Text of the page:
This isn’t endemic to just baseball, though. Every sport suffers from dramatically-slick storylines and have been for years.

  2. Jonny5 - Jun 22, 2010 at 10:11 AM

    Ahh the slime ball media strikes again. Ever hear of Jesse Levis? He was headline news for awhile. Until he had charges dropped against him, then nothing. You’d have thunk he was found guilty of his charges. Sensationalism at it’s worst, with no attempt at fair journalism. The media does victimize people.

  3. BC - Jun 22, 2010 at 11:24 AM

    Gammons is a doddering, senile old man who should just retire. And oh yeah, he doesn’t like the celebrity thing. What the f— does he think HE is?? ESPN made him relevant countrywide instead of being a local yokal. Gammons just needs to shut it and go back to writing newspaper columns.

  4. JCD - Jun 22, 2010 at 11:57 AM

    Oh please there were like 18 pages of posts on SOSH about Manny returning (do we cheer? do we boo?), this weekend WAS big news for Sox fans. Without alot of the drama baseball would be terminally boring for most of us.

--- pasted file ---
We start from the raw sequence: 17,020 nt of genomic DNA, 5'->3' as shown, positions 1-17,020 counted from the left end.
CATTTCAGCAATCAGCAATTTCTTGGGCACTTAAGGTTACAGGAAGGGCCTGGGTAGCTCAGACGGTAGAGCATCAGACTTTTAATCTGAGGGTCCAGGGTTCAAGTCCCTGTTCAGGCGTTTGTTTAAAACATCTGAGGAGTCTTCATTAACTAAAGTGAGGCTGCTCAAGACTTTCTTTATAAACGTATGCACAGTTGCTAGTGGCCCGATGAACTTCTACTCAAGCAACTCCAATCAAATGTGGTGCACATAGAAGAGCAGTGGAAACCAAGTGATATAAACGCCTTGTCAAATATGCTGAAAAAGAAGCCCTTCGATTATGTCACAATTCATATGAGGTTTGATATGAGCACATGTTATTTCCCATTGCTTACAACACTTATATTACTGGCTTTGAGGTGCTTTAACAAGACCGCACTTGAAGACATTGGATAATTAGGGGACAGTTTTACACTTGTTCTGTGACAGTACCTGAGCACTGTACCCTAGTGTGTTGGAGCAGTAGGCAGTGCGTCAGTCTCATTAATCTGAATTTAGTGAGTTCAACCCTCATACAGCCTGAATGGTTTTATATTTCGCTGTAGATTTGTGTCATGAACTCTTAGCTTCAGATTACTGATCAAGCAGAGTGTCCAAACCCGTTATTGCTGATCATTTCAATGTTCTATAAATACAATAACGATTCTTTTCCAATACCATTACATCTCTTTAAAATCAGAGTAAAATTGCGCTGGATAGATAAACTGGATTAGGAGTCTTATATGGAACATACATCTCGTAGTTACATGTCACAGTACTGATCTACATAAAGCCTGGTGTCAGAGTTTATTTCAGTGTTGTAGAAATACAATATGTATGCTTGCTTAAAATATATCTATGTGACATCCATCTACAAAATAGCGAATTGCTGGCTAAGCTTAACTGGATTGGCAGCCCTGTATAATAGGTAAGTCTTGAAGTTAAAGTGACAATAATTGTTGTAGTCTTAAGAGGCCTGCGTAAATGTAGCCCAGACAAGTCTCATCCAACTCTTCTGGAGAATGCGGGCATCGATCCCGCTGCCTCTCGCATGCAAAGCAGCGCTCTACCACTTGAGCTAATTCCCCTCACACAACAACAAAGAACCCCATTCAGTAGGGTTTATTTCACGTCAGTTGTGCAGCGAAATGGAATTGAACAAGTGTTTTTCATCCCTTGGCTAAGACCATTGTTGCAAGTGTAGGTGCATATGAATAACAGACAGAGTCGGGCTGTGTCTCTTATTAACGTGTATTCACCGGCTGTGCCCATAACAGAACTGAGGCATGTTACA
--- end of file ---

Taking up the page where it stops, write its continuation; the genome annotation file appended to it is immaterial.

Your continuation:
5. 18to04 - Jun 22, 2010 at 11:58 AM

    I live outside Los Angeles and I am a hugh Red Sox fan. I have 5 flat screen t.v.’s in my house and 1 projection. The one I have on my kitchen wall is the only one with satalite service for the sole purpose of watching the Red Sox games on NESN because most of the broadcasts around the country are very hard to listen to because most are not very objective, with the White Sox broadcasters being the worst. Nothing like 3 hours of “we” and “us” when talking about the team. ESPN and Fox are just as bad when it comes to the Yankees. So on those games, I just turn the volume down, put WEEI on the computer and enjoy the game. I have no idea what storylines Fox was trying to weave or what angle ESPN was trying to overhype.

  6. 27xchamps - Jun 22, 2010 at 12:04 PM

    WWWHHHHHAAAAAAAAAAAAAAAAAAAAAAA

  7. Bokosse - Jun 22, 2010 at 1:03 PM

    “We’re on ESPN or MLB Network twice a week, but I can’t get objective broadcasters! Grr!”
    Suck an egg, Red Sox fans.